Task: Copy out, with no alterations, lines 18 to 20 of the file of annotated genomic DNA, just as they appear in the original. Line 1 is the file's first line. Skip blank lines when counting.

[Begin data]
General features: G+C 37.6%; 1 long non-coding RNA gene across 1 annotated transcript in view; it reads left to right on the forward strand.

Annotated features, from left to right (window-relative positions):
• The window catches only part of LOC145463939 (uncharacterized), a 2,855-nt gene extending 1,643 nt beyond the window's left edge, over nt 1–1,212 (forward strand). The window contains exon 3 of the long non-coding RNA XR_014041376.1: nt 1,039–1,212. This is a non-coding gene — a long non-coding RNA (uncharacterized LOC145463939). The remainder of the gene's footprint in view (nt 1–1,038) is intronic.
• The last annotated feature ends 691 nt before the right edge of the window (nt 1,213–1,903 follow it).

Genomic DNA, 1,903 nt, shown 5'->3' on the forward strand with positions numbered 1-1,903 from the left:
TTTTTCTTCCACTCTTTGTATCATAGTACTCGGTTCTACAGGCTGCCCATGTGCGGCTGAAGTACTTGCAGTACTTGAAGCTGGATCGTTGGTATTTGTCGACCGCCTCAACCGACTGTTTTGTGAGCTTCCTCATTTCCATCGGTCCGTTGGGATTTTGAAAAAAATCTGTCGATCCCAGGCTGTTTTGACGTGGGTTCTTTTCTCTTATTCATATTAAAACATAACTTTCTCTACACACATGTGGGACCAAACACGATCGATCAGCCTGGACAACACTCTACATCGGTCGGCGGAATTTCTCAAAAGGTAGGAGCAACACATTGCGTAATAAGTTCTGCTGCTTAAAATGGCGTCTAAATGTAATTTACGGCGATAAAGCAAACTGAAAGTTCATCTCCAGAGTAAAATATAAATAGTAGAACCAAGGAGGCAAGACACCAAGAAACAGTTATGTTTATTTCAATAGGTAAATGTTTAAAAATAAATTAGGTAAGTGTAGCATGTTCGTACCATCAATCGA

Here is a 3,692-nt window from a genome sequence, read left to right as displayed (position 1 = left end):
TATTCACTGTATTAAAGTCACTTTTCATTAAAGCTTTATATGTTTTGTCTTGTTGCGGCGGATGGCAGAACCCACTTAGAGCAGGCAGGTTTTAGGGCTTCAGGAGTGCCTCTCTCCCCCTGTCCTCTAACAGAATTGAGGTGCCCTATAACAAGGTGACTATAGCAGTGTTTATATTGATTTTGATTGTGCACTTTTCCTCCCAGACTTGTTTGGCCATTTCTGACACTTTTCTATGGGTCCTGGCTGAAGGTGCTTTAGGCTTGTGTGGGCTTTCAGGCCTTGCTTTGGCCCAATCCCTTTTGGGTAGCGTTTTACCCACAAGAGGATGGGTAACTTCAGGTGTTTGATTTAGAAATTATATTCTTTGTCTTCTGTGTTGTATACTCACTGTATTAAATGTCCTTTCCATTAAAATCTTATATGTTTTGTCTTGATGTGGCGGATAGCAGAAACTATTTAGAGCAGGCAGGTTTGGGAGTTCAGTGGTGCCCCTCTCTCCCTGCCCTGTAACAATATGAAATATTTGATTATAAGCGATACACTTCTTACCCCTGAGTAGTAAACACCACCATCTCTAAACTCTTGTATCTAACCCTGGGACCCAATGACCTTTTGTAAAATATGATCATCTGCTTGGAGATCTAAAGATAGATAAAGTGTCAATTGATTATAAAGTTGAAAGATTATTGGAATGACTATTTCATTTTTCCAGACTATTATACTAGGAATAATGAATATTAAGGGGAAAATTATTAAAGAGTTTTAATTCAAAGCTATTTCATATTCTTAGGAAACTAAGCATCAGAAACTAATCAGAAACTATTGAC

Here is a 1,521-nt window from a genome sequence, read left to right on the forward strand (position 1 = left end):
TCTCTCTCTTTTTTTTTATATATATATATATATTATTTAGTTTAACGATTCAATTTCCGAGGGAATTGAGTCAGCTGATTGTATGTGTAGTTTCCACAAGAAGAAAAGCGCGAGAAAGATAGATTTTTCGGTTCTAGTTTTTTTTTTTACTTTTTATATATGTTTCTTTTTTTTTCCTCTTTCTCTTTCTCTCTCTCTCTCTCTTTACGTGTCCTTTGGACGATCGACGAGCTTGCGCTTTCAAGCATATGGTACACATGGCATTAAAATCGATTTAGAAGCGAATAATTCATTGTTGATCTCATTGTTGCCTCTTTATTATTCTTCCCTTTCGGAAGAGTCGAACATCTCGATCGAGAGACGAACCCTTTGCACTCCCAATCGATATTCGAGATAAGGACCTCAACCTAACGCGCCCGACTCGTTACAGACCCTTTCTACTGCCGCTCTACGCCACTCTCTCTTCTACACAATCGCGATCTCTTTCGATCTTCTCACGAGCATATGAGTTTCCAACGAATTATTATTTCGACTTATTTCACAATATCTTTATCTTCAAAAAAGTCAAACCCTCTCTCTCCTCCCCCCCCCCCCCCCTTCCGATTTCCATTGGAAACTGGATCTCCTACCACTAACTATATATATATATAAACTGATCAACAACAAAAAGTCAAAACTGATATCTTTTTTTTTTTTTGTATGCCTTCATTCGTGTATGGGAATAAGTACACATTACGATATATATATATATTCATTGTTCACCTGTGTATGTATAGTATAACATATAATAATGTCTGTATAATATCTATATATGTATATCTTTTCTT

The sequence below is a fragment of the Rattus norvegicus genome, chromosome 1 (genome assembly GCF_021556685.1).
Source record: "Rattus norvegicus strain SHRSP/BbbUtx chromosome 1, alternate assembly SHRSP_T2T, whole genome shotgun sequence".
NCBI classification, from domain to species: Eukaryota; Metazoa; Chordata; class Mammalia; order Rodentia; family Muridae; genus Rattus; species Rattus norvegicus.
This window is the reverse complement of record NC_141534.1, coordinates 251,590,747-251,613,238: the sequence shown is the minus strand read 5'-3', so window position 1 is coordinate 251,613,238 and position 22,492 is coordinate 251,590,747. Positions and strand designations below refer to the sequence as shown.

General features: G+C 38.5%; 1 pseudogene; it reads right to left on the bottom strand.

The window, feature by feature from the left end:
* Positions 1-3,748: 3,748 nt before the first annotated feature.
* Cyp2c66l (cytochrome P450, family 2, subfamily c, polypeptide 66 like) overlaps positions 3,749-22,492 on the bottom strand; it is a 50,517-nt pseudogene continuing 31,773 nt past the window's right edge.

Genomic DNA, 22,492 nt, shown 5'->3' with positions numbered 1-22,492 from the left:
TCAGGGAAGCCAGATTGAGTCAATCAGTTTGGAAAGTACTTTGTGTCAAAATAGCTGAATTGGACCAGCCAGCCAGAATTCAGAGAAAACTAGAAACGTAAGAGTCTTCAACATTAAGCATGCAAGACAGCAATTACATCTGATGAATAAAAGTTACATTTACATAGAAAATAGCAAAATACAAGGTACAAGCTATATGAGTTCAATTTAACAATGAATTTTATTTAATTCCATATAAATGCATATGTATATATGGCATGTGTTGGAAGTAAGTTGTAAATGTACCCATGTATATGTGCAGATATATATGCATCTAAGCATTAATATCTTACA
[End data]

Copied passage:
* Cyp2c66l (cytochrome P450, family 2, subfamily c, polypeptide 66 like) overlaps positions 3,749-22,492 on the bottom strand; it is a 50,517-nt pseudogene continuing 31,773 nt past the window's right edge.

Genomic DNA, 22,492 nt, shown 5'->3' with positions numbered 1-22,492 from the left:
TCAGGGAAGCCAGATTGAGTCAATCAGTTTGGAAAGTACTTTGTGTCAAAATAGCTGAATTGGACCAGCCAGCCAGAATTCAGAGAAAACTAGAAACGTAAGAGTCTTCAACATTAAGCATGCAAGACAGCAATTACATCTGATGAATAAAAGTTACATTTACATAGAAAATAGCAAAATACAAGGTACAAGCTATATGAGTTCAATTTAACAATGAATTTTATTTAATTCCATATAAATGCATATGTATATATGGCATGTGTTGGAAGTAAGTTGTAAATGTACCCATGTATATGTGCAGATATATATGCATCTAAGCATTAATATCTTACA